Media Comment: Israel’s impotent media council

The media treats not only women with disdain but also the nationalist camp.

Woman's eyes 370 (photo credit: Courtesy)
Woman's eyes 370
(photo credit: Courtesy)
The relevance of the issue of media supervision and regulation, internal or external, voluntary or legislated, was highlighted again this week when the subject we treated in last week’s column (“The media’s omerta,” May 2), the claims of sexual harassment against media icon Emmanuel Rosen, was discussed in the Knesset.
The Committee for the Advancement of the Status of Women convened on Monday afternoon. Among the invited guests were representatives of government ministries, broadcast bodies, feminist NGOs, religious activists from Kolech and Takana, groups that assist victims of sexual harassment, and also Israel’s Media Watch.
Israel’s Press Council did not merit any positive attitude at the meeting; in fact, just the opposite.
One participant recalled an appeal to Dahlia Dorner, a former Supreme Court justice and the current president of Israel’s Press Council, made in May 2010, that was signed by almost 50 feminist organizations and personalities including activists and academics.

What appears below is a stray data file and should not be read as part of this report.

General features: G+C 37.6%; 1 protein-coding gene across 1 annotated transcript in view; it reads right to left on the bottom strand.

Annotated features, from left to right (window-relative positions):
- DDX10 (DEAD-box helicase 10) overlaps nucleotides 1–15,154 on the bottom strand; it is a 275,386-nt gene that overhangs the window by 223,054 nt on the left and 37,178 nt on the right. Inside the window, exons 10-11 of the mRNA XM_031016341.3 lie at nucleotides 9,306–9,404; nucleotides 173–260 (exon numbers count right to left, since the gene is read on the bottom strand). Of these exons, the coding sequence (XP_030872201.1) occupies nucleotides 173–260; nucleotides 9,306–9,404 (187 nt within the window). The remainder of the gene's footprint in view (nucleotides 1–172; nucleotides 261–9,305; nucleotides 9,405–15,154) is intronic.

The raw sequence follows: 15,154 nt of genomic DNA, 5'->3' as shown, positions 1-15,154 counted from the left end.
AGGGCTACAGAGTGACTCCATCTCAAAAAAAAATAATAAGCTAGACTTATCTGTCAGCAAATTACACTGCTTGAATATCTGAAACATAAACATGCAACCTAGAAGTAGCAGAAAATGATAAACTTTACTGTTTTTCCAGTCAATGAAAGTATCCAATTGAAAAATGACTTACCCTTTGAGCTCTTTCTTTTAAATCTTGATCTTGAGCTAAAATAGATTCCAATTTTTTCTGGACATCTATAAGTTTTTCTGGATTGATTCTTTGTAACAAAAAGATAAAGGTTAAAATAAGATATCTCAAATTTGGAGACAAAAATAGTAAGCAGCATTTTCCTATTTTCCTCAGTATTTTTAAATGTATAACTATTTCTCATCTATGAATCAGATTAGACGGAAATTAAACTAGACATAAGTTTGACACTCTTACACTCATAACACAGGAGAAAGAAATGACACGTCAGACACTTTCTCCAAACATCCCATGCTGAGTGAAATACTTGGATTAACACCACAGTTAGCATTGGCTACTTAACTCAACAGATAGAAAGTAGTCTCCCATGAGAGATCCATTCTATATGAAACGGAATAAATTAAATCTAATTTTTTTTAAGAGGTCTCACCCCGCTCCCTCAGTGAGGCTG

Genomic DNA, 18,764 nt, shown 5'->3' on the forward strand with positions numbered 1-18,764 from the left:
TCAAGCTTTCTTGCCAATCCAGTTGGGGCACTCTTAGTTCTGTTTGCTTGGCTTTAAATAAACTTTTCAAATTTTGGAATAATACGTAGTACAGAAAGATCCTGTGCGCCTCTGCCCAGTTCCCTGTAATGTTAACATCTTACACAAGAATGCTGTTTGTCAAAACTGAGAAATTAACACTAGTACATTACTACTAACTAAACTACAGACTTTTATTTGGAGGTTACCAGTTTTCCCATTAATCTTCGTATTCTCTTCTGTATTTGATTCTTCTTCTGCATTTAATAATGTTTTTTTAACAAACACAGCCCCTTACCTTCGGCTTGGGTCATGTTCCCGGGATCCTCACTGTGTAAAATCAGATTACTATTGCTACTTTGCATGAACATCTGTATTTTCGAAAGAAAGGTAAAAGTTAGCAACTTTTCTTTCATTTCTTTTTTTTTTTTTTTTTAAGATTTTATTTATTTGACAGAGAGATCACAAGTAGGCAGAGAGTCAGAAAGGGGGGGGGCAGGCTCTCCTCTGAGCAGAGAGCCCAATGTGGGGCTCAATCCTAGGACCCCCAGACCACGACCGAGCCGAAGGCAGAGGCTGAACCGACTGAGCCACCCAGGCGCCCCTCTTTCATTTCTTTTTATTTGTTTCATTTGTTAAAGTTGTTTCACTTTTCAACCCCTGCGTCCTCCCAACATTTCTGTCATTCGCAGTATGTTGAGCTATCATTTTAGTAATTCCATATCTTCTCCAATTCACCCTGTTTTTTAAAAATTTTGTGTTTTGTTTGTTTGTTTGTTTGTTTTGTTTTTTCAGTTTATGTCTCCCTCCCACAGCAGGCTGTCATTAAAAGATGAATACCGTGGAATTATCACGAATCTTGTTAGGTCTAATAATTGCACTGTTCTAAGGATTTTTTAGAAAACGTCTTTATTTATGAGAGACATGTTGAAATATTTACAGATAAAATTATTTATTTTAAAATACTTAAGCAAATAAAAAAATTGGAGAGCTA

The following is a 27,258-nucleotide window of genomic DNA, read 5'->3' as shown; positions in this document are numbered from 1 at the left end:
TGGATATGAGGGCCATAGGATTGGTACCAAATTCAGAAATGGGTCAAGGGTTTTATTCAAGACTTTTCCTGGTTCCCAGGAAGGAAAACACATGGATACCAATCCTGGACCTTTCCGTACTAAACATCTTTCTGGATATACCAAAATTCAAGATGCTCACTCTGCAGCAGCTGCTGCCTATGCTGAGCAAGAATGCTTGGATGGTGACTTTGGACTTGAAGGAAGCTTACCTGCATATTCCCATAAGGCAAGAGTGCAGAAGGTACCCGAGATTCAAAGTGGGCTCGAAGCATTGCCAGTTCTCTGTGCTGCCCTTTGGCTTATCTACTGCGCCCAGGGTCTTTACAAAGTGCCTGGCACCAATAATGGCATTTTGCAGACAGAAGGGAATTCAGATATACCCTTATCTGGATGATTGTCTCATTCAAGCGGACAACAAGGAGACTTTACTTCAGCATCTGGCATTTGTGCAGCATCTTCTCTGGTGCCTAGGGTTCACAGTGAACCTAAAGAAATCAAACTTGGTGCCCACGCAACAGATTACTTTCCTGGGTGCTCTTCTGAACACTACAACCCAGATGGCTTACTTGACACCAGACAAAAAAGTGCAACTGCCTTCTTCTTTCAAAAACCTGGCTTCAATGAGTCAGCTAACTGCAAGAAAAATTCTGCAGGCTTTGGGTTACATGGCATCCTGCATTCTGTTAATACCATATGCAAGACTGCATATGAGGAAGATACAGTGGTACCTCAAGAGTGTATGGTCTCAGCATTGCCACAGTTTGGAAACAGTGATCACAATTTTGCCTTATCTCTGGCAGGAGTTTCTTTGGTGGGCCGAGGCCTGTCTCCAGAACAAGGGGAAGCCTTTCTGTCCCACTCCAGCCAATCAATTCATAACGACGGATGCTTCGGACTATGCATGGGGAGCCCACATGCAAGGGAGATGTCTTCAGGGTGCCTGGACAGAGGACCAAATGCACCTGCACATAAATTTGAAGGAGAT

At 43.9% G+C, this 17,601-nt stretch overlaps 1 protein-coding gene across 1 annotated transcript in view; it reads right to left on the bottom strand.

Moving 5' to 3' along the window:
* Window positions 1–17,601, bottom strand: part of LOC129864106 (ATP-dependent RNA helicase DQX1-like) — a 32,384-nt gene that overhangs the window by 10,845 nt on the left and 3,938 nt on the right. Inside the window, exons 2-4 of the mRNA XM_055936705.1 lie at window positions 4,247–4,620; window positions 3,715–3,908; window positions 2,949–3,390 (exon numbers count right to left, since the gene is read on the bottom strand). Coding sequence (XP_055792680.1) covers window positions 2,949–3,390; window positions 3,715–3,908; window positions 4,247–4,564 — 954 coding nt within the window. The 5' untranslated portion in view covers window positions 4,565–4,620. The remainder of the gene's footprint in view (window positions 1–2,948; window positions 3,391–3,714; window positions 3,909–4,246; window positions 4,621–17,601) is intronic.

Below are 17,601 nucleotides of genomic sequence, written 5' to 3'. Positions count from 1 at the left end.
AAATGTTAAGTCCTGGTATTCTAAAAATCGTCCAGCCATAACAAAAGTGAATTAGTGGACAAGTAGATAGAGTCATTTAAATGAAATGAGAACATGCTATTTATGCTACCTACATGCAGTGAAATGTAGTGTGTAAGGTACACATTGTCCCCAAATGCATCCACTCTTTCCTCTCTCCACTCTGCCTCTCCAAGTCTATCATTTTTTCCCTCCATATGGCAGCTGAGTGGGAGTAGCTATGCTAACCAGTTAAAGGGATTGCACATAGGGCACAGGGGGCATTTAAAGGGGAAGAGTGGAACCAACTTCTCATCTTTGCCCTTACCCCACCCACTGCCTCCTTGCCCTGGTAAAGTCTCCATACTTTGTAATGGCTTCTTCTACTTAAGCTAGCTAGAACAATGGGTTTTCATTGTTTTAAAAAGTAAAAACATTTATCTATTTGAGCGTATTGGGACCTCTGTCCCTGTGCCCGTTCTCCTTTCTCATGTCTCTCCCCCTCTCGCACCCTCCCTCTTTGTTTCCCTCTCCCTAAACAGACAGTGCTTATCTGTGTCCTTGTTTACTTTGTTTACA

The appeal dealt with the decision of the Ha-Ir weekly to grant Dr. Yitzhak Laor many column inches, extending over 10 pages, plus the cover page, to respond to a negative report about him published in Haaretz on February 18, 2010.
Laor had been accused by former students at Tel Aviv University and other women of harassing them over a period of several years, a charge he denied. Other media outlets had immediately dealt with the subject, with Channel 10’s investigative reporting program Hamakor leading the way.
Despite that petition to Dorner and even the submission of a complaint to the police, Israel’s Press Council declined to discuss or otherwise involve itself in the matter.
One published testimony in the Haaretz story suggested Laor had once passed a woman at her desk at Haaretz and asked, “Are you wearing panties?” causing her to go to the bathroom to cry. Other girls came to comfort her, saying she wasn’t the only one.
She complained to the head of the news desk, Moshe Gal, but he “pretty much laughed it off,” she said.
Three years later, Dorner had adopted a slightly different position.
In a segment broadcast over the Educational TV network (ETV), the Tik Tikshoret (Media File) program this past weekend, itself until lately hosted by the same Emmanuel Rosen, the matter of the media’s behavior relating to the case was discussed.